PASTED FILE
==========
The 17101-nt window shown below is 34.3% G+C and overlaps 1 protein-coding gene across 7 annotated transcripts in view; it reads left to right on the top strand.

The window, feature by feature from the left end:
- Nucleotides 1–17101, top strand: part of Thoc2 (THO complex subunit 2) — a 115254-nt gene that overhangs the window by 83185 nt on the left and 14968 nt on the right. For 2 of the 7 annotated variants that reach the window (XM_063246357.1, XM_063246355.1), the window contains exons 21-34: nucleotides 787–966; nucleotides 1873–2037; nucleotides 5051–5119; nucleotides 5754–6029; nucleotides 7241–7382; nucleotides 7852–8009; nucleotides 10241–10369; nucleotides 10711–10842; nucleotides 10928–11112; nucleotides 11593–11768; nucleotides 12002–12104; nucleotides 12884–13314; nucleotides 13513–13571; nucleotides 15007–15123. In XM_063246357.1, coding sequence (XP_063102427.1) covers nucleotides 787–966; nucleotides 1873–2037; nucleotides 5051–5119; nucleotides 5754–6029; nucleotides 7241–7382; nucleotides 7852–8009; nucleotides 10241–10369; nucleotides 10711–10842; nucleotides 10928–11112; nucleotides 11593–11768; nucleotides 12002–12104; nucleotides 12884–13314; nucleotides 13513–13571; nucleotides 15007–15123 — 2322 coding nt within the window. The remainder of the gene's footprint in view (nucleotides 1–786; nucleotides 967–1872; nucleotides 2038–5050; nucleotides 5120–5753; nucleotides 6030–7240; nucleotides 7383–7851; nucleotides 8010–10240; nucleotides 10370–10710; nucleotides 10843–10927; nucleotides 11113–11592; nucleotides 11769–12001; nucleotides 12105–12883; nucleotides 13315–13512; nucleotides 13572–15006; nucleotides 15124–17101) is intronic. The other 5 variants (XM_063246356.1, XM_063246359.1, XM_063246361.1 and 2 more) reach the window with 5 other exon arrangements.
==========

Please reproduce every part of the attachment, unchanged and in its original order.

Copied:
The 17101-nt window shown below is 34.3% G+C and overlaps 1 protein-coding gene across 7 annotated transcripts in view; it reads left to right on the top strand.

The window, feature by feature from the left end:
- Nucleotides 1–17101, top strand: part of Thoc2 (THO complex subunit 2) — a 115254-nt gene that overhangs the window by 83185 nt on the left and 14968 nt on the right. For 2 of the 7 annotated variants that reach the window (XM_063246357.1, XM_063246355.1), the window contains exons 21-34: nucleotides 787–966; nucleotides 1873–2037; nucleotides 5051–5119; nucleotides 5754–6029; nucleotides 7241–7382; nucleotides 7852–8009; nucleotides 10241–10369; nucleotides 10711–10842; nucleotides 10928–11112; nucleotides 11593–11768; nucleotides 12002–12104; nucleotides 12884–13314; nucleotides 13513–13571; nucleotides 15007–15123. In XM_063246357.1, coding sequence (XP_063102427.1) covers nucleotides 787–966; nucleotides 1873–2037; nucleotides 5051–5119; nucleotides 5754–6029; nucleotides 7241–7382; nucleotides 7852–8009; nucleotides 10241–10369; nucleotides 10711–10842; nucleotides 10928–11112; nucleotides 11593–11768; nucleotides 12002–12104; nucleotides 12884–13314; nucleotides 13513–13571; nucleotides 15007–15123 — 2322 coding nt within the window. The remainder of the gene's footprint in view (nucleotides 1–786; nucleotides 967–1872; nucleotides 2038–5050; nucleotides 5120–5753; nucleotides 6030–7240; nucleotides 7383–7851; nucleotides 8010–10240; nucleotides 10370–10710; nucleotides 10843–10927; nucleotides 11113–11592; nucleotides 11769–12001; nucleotides 12105–12883; nucleotides 13315–13512; nucleotides 13572–15006; nucleotides 15124–17101) is intronic. The other 5 variants (XM_063246356.1, XM_063246359.1, XM_063246361.1 and 2 more) reach the window with 5 other exon arrangements.